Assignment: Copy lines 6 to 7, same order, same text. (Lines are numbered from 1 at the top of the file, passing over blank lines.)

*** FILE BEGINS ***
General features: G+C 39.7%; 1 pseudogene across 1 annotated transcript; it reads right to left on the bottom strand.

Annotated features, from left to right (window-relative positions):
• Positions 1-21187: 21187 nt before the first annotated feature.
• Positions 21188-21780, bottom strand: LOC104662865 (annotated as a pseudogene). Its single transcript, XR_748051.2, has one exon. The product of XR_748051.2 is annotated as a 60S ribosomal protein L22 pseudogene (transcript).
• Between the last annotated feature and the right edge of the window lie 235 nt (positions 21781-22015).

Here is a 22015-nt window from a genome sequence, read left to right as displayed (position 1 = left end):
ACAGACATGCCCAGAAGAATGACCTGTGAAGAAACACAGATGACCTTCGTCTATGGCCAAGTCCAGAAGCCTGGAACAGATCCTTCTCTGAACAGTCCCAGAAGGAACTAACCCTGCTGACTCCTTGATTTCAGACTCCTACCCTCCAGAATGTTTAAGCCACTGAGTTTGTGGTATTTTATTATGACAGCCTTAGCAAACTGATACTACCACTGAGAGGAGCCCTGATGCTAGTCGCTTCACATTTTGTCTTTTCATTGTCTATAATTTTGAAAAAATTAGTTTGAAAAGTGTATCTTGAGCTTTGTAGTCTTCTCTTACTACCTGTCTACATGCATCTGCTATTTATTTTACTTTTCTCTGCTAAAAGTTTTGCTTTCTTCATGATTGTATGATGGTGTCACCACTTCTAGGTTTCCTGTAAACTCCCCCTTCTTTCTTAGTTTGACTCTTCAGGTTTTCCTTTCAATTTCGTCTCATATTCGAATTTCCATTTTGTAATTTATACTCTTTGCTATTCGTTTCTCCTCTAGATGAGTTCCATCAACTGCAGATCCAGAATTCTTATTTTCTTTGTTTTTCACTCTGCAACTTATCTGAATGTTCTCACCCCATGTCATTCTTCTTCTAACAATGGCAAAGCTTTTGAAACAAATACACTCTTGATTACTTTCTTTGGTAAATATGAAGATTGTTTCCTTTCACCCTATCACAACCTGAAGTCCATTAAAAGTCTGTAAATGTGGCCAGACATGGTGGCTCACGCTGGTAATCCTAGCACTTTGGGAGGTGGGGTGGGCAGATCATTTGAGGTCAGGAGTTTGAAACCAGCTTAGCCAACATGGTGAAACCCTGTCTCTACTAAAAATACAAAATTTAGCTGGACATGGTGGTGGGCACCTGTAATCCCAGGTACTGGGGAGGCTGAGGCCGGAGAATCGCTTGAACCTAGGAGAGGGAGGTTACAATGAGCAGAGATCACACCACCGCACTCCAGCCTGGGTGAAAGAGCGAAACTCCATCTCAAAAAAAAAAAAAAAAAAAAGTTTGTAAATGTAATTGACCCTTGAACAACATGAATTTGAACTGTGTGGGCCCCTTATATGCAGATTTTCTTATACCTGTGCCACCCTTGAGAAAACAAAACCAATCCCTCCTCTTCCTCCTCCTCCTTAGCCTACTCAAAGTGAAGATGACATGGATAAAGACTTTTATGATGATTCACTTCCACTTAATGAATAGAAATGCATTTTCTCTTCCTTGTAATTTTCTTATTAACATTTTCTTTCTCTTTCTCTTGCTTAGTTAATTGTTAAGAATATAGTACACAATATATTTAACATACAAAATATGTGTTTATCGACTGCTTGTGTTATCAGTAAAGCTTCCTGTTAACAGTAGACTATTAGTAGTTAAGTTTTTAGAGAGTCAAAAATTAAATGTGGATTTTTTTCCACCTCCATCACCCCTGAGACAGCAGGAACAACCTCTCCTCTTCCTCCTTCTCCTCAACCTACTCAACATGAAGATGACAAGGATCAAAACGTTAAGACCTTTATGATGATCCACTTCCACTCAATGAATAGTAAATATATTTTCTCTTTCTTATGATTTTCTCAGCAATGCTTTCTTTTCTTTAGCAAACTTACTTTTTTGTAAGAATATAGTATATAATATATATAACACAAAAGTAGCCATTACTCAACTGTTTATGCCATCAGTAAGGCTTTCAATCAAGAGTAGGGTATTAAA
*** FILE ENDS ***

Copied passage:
Here is a 22015-nt window from a genome sequence, read left to right as displayed (position 1 = left end):
ACAGACATGCCCAGAAGAATGACCTGTGAAGAAACACAGATGACCTTCGTCTATGGCCAAGTCCAGAAGCCTGGAACAGATCCTTCTCTGAACAGTCCCAGAAGGAACTAACCCTGCTGACTCCTTGATTTCAGACTCCTACCCTCCAGAATGTTTAAGCCACTGAGTTTGTGGTATTTTATTATGACAGCCTTAGCAAACTGATACTACCACTGAGAGGAGCCCTGATGCTAGTCGCTTCACATTTTGTCTTTTCATTGTCTATAATTTTGAAAAAATTAGTTTGAAAAGTGTATCTTGAGCTTTGTAGTCTTCTCTTACTACCTGTCTACATGCATCTGCTATTTATTTTACTTTTCTCTGCTAAAAGTTTTGCTTTCTTCATGATTGTATGATGGTGTCACCACTTCTAGGTTTCCTGTAAACTCCCCCTTCTTTCTTAGTTTGACTCTTCAGGTTTTCCTTTCAATTTCGTCTCATATTCGAATTTCCATTTTGTAATTTATACTCTTTGCTATTCGTTTCTCCTCTAGATGAGTTCCATCAACTGCAGATCCAGAATTCTTATTTTCTTTGTTTTTCACTCTGCAACTTATCTGAATGTTCTCACCCCATGTCATTCTTCTTCTAACAATGGCAAAGCTTTTGAAACAAATACACTCTTGATTACTTTCTTTGGTAAATATGAAGATTGTTTCCTTTCACCCTATCACAACCTGAAGTCCATTAAAAGTCTGTAAATGTGGCCAGACATGGTGGCTCACGCTGGTAATCCTAGCACTTTGGGAGGTGGGGTGGGCAGATCATTTGAGGTCAGGAGTTTGAAACCAGCTTAGCCAACATGGTGAAACCCTGTCTCTACTAAAAATACAAAATTTAGCTGGACATGGTGGTGGGCACCTGTAATCCCAGGTACTGGGGAGGCTGAGGCCGGAGAATCGCTTGAACCTAGGAGAGGGAGGTTACAATGAGCAGAGATCACACCACCGCACTCCAGCCTGGGTGAAAGAGCGAAACTCCATCTCAAAAAAAAAAAAAAAAAAAAGTTTGTAAATGTAATTGACCCTTGAACAACATGAATTTGAACTGTGTGGGCCCCTTATATGCAGATTTTCTTATACCTGTGCCACCCTTGAGAAAACAAAACCAATCCCTCCTCTTCCTCCTCCTCCTTAGCCTACTCAAAGTGAAGATGACATGGATAAAGACTTTTATGATGATTCACTTCCACTTAATGAATAGAAATGCATTTTCTCTTCCTTGTAATTTTCTTATTAACATTTTCTTTCTCTTTCTCTTGCTTAGTTAATTGTTAAGAATATAGTACACAATATATTTAACATACAAAATATGTGTTTATCGACTGCTTGTGTTATCAGTAAAGCTTCCTGTTAACAGTAGACTATTAGTAGTTAAGTTTTTAGAGAGTCAAAAATTAAATGTGGATTTTTTTCCACCTCCATCACCCCTGAGACAGCAGGAACAACCTCTCCTCTTCCTCCTTCTCCTCAACCTACTCAACATGAAGATGACAAGGATCAAAACGTTAAGACCTTTATGATGATCCACTTCCACTCAATGAATAGTAAATATATTTTCTCTTTCTTATGATTTTCTCAGCAATGCTTTCTTTTCTTTAGCAAACTTACTTTTTTGTAAGAATATAGTATATAATATATATAACACAAAAGTAGCCATTACTCAACTGTTTATGCCATCAGTAAGGCTTTCAATCAAGAGTAGGGTATTAAA